Web Design Tips: The Power of Alignment

Alignment is one of the most important features in design in that it adds to the organization and usability of a web page. Even with all other elements in good condition, such as a great use of color, effective use of typography, and visually appealing balance, a bad use of alignment can make a website layout look cluttered.

While most designers understand this principle, many don’t see that they’re not achieving it effectively. I will go over the basics of alignment in this article, but also be sure to use specific examples and ideas for designers who have a grasp of alignment, to achieve an even better understanding.

Get More Detailed Alignment

Alignment in web design means everything from the bigger elements, such as the header, content, navigation, and footer, to the inside elements, like paragraphs, ads, text headers, and images.

Most often times a designer will forget about the smaller elements that go within the large sections of a web layout. This is perhaps the biggest alignment mistake. If you read articles on design processes, you will see that one of the steps is always creating a mock-up just containing the core features of the layout. When doing this, though, most designers aren’t thinking of spacing, paragraphs, images, or other smaller elements. This, many times, creates an end result that does not look aligned as well as the original mock-up did.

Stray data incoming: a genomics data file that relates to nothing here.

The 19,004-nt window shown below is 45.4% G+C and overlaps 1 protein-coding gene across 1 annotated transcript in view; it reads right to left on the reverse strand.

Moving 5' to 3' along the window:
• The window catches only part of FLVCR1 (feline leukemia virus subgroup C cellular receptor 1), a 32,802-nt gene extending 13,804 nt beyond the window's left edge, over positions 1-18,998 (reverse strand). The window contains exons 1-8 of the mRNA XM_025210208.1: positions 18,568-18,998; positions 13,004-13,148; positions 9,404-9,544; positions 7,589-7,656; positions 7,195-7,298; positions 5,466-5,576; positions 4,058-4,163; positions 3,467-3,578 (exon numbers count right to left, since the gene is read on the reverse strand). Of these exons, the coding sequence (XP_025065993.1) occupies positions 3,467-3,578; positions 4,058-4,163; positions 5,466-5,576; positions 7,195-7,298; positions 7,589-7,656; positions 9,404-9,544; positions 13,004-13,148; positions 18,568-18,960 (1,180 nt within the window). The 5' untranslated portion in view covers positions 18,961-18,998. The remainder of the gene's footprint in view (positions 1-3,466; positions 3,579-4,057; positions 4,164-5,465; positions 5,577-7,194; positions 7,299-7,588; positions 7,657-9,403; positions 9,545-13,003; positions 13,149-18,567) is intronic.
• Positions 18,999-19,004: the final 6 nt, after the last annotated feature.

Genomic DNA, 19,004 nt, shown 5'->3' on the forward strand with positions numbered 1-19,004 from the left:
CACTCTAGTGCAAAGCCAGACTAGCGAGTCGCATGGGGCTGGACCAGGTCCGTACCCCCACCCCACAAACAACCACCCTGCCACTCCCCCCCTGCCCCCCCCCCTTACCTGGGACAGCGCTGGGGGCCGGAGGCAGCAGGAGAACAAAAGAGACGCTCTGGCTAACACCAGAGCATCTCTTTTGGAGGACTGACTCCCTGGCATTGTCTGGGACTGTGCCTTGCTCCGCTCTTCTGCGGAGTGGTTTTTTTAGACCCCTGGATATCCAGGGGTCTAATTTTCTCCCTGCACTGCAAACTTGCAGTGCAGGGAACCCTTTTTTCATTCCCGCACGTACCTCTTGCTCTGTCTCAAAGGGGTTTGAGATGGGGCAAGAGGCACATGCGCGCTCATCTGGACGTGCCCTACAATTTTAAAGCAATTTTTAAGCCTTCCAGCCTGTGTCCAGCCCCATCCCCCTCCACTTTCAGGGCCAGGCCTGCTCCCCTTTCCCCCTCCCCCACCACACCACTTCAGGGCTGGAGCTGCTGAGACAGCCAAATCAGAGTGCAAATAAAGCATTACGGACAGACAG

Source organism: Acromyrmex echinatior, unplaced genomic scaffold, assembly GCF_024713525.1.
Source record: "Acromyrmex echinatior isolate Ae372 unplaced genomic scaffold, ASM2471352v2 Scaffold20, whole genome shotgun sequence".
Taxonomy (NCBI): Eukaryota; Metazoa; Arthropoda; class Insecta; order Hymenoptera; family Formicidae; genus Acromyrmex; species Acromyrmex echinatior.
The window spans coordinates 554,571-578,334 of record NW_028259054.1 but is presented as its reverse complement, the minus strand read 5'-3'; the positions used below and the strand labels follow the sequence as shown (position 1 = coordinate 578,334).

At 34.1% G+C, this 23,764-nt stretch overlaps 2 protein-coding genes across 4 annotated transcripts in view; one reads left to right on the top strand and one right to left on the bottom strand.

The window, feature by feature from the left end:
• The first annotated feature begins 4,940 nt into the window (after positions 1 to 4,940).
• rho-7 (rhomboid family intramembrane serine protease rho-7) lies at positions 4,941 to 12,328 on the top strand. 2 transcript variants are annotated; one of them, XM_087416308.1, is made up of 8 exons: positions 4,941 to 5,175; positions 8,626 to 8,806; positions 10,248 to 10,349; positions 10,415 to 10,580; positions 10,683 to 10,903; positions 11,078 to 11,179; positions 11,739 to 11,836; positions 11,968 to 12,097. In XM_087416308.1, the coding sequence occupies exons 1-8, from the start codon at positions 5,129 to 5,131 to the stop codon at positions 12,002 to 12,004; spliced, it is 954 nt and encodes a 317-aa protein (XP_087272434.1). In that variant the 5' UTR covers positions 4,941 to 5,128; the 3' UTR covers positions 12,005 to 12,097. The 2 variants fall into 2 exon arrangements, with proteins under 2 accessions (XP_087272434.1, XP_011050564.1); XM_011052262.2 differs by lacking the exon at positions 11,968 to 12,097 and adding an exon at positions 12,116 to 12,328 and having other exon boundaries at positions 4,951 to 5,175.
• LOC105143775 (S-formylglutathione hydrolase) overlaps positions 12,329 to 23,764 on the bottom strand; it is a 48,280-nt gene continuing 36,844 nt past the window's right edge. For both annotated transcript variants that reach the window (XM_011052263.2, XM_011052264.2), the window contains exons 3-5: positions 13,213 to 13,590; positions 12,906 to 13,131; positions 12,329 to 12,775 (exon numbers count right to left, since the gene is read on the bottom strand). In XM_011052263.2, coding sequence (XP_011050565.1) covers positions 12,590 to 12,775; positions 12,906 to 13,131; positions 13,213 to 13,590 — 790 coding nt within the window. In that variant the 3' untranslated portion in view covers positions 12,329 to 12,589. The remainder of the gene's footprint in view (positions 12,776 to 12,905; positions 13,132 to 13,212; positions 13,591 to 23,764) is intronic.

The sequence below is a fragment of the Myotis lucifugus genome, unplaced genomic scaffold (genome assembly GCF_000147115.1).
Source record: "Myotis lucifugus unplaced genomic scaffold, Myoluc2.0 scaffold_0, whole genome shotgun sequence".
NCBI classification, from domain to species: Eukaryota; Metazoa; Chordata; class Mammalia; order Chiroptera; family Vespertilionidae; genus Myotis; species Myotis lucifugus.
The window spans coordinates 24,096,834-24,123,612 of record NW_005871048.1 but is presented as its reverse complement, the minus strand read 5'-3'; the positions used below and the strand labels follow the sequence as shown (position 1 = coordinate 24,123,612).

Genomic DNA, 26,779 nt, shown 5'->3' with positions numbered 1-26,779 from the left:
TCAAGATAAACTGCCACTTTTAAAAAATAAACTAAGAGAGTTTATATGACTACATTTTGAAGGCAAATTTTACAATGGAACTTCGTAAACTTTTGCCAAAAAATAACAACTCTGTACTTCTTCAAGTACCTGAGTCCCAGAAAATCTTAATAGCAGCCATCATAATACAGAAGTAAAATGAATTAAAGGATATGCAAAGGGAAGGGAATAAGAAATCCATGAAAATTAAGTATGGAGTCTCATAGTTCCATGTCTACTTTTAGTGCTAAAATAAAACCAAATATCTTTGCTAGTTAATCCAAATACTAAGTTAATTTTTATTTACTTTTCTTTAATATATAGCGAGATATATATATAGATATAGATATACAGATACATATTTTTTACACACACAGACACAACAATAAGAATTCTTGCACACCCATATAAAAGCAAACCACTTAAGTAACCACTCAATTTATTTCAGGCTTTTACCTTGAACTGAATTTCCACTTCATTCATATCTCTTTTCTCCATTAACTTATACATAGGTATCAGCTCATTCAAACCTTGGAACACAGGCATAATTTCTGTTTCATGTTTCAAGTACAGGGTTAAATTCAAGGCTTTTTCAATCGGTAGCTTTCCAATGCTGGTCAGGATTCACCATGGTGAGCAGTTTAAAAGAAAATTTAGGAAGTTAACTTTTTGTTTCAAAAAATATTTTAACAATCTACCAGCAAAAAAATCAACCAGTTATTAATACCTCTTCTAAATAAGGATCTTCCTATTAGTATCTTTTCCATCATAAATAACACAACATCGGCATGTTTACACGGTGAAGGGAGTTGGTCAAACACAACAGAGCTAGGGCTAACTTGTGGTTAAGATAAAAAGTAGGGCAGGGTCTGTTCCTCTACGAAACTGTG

There is an easy way to fix this, that requires a bit more effort on your part. This bit of extra effort can go along way, and create a much better ending design. In future mock-ups, try adding more detail, from the sample on the top, to the result on the bottom.



Notice how the bottom example adds a greater sense of alignment, because we’re using more elements to align to. By paying attention to the smaller elements in a website, you can create a greater visual appeal.

The bottom mock-up could be improved even more by adding in the actual feed icons, header image, and dummy text. While my example may be the quick way to get by, the more detail you add while paying attention to alignment only, the better the result will be.

Images in Alignment

An aspect of alignment that most designers miss is that an image can align with elements on the web page, using the lines, shapes, and contrasting colors of the image. Let’s take a few example header images below and find their alignment points.



As you can see, there are many areas in the above image to align with, if it were to be used as an element of a web page. One of these points of alignment is the corner of the walls, and the rest are various boundaries of the chair. If we were to use the sample layout above, we could think about how to align the RSS & Atom feeds, Twitter icon, and search bar appropriately with the boundaries of this header image.



If a landscape image were to be used in a website layout, this would be a good example of points to align with. The horizon is always a must, and in the case of this image, the top of the mountains, borders of hills, and edges of the trees would also be great alignment points.

Good Uses of Alignment